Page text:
Marusthali (Thar Desert)

There are many unsung heroes amidst us who go about their good work silently. Chattar Singh is one such hero who has revived traditional water management system of the parched Jaisalmer villages.

“Can you see the alternating bands of light and shadow in the sky?” Chattar Singh asks me. When I nod in affirmation, he continues, “This is Mogh. There are clouds where the sun is setting right now. If we get a favourable wind, these clouds will reach here and we may get rain by night. In desert, people live by such clues from nature.”  

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'Jal Aur Samaj' takes the readers through the pond culture of Bikaner that nurtured its past and holds promise for its future.

A scarcity of something makes it special. That’s the reason why Rajasthan has always sanctified water much more than any other place in India. Low rainfall and saline groundwater turned people into great conservers who not only built beautiful and durable structures but also developed sustainable practices around them.

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Rao Jodha Desert Park in Jodhpur is known for its varied flora. Its resilience and beauty make a walk in this park truly enjoyable.

Rain has just abated but the clouds are threatening to burst again. “Not a good time to visit, what with reducing light and imminent showers,” I tell myself. “Don’t worry, it would be a light drizzle, if at all,” the person at the ticket counter assures. My guide, Sachin, a young, stout man with a winning smile, arrives from a tea break armed with binoculars and a slim guide book. “Monsoon is a very good season to visit this place. You will see lots of greens,” he promises.

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Taankas are trusted allies in the harsh weather of Rajasthan, but the focus is shifting now onto personal assets rather than community resources.

We were driving down the long desert road that runs parallel to the Indo-Pakistan border in Jaisalmer, Rajasthan. There was little else to see except the surrounding sand dunes and desert grass. That's where I saw a ‘taanka--a raised platform with a small opening to fetch water from its womb--for the first time.

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Ghadsisar pond in Jaisalmer holds many tales of dedication and love from an era gone by. It also symbolises how water was valued over caste and class.

Western Rajasthan is dotted by thousands of ponds, many of which are architectural wonders. Among these, Gadsisar (also called Gadisar) stands out. Besides its unparalleled expanse and architecture, the pond narrates tales of sacrifice, dedication and ingenuity but more importantly, it upholds water as being superior to any class and caste divide.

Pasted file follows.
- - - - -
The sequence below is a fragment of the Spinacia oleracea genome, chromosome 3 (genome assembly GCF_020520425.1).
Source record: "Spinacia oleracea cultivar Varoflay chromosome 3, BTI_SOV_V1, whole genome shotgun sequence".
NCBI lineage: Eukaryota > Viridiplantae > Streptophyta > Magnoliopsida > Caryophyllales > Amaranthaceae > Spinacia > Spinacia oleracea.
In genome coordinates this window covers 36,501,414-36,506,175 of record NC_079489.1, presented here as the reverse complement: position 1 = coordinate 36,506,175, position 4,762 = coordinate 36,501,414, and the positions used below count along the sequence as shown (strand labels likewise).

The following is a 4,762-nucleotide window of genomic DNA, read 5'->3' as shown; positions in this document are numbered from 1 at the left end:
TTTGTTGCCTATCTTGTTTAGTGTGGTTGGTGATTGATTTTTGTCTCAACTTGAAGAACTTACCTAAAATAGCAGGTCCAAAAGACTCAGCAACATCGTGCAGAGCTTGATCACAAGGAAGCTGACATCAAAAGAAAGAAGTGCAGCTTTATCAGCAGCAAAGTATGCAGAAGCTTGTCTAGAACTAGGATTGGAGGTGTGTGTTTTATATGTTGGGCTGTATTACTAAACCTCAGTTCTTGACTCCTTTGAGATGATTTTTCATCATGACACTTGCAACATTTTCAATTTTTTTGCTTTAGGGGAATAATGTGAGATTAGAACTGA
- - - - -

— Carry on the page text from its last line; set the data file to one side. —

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Aravali Institute of Management in Jodhpur shows how high soil salinity, which eats into cement structures, can be dealt with through harvesting water and using native plant species.

As you drive from Jodhpur to Jaipur, the barren and desolate terrain underscores the harsh environment. The land is bleached due to high soil salinity, and there are no water sources in sight. This guarantees that there is no vegetation other than weeds like Israeli babool (akesia tortlis). 

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Only a few of Bikaner's over 100 ponds are well-maintained today, some thanks to the efforts of citizens, and another due to rooftop rainwater being channeled. Could the remaining get as lucky?

Water connects food and religion. Religious ceremonies often involve taking a dip in a water body, and any food or meal is incomplete without water. The same two things - food and religion - stand out in Bikaner. While hot kachoris and samosas line street stalls, Mata Karni Devi and Baba Ramdev (not the yoga guru) shower their blessings from billboards and wall paintings. Ironically though, Bikaner is not rich in water since it is on the western side of Rajasthan. As unlikely a candidate as it is to be a religious and food hub, it only became so because of its ponds.

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Anupam Mishra talks about how the desert societies of Rajasthan have managed their scarce water resources for over 1000 years.

Author and conservationist, Anupam Mishra has spent decades promoting water conservation and management. Through his travels across various states of India, he has been studying and teaching the time-tested techniques of rainwater harvesting. His landmark books on the subject of water like 'Aaj Bhi Khare Hain Talaab' (The ponds are still as good as gold, 1993) and 'Rajasthan Ki Rajat Boondein' (Radiant Raindrops of Rajasthan, 1995) have gained him worldwide recognition. A popular public speaker on environmental issues, MIshra is known for his wisdom and wit.

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बाड़मेर। भारतीय संस्कृति का प्रतिबिंब लोककलाओं में झलकता है। इन्हीं लोककलाओं में कठपुतली कला भी शामिल है। यह देश की सांस्कृतिक धरोहर होने के साथसाथ प्रचारप्रसार का सशक्त माध्यम भी है, लेकिन आधुनिक सभ्यता के चलते मनोरंजन के नित नए साधन आने से सदियों पुरानी यह कला अब लुप्त होने के कगार पर है।

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The Government of Rajasthan (GoR) has recently come up with a strategy for rural sanitation based on its experience of implementing Total Sanitation Campaign (TSC) in the state. In Rajasthan, TSC was initially launched in four districts in 1999 and scaled up in all the thirty two districts in 2004-05.

Although significant progress has been made in terms of individual household toilet coverage in the state, usage by the population is still low at 12.9 per cent (DLHS 2007-08). Access to toilets for schools and angawandies has seen a marked increased but rural solid and liquid waste management has seen little or no attention.

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